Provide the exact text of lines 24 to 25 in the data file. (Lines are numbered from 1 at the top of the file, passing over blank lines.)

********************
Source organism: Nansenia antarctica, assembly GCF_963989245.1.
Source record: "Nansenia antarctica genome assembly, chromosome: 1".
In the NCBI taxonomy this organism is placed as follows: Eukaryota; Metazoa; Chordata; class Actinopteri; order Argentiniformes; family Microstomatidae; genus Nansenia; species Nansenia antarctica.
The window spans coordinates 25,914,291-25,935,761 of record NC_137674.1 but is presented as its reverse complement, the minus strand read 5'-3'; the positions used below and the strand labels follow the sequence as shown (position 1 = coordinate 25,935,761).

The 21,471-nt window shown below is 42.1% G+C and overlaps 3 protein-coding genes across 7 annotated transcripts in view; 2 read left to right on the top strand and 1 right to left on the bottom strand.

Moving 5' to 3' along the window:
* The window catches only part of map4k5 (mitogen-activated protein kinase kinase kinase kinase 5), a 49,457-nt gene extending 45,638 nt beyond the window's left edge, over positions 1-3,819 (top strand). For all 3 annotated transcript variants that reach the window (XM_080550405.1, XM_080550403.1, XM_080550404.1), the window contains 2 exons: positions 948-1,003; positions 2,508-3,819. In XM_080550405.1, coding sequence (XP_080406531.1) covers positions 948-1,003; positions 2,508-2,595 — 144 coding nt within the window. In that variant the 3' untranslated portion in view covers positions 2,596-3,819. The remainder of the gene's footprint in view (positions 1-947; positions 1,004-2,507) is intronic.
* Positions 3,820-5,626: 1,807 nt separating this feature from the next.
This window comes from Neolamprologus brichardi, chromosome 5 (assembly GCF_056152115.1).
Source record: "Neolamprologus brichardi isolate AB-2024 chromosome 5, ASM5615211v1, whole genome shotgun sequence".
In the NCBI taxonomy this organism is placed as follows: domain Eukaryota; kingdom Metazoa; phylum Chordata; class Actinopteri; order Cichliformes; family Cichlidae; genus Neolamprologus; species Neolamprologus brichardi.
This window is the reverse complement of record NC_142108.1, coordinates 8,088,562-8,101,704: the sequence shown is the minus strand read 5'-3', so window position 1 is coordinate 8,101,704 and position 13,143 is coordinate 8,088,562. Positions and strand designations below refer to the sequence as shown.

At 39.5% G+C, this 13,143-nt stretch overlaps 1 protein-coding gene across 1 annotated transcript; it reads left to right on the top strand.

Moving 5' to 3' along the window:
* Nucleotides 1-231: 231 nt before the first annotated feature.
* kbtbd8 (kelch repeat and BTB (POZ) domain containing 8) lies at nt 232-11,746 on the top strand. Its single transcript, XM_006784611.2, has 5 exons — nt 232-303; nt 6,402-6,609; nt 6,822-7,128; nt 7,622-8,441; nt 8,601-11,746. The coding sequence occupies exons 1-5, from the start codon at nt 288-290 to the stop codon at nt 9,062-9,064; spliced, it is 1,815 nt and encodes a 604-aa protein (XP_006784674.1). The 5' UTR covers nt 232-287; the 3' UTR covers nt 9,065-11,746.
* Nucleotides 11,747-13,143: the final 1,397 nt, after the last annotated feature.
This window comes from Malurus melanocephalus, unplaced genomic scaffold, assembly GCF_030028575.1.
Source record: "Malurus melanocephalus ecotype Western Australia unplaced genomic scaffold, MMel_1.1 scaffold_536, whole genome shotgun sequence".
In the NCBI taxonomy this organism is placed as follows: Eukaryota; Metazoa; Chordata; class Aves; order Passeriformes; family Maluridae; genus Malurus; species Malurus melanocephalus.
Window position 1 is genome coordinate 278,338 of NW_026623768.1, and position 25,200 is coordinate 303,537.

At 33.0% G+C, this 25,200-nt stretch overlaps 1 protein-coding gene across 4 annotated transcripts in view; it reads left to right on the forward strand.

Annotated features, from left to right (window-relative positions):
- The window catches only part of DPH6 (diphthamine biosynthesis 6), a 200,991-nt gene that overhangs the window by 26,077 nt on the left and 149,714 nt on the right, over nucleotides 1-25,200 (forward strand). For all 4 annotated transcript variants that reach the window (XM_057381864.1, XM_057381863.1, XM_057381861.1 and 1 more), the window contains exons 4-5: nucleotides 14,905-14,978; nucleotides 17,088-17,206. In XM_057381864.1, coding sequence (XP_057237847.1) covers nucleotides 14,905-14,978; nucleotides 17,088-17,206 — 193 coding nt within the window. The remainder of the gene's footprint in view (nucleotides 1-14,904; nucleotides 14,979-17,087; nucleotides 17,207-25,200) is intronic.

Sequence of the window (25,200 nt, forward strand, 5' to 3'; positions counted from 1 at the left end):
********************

- The window catches only part of DPH6 (diphthamine biosynthesis 6), a 200,991-nt gene that overhangs the window by 26,077 nt on the left and 149,714 nt on the right, over nucleotides 1-25,200 (forward strand). For all 4 annotated transcript variants that reach the window (XM_057381864.1, XM_057381863.1, XM_057381861.1 and 1 more), the window contains exons 4-5: nucleotides 14,905-14,978; nucleotides 17,088-17,206. In XM_057381864.1, coding sequence (XP_057237847.1) covers nucleotides 14,905-14,978; nucleotides 17,088-17,206 — 193 coding nt within the window. The remainder of the gene's footprint in view (nucleotides 1-14,904; nucleotides 14,979-17,087; nucleotides 17,207-25,200) is intronic.

Sequence of the window (25,200 nt, forward strand, 5' to 3'; positions counted from 1 at the left end):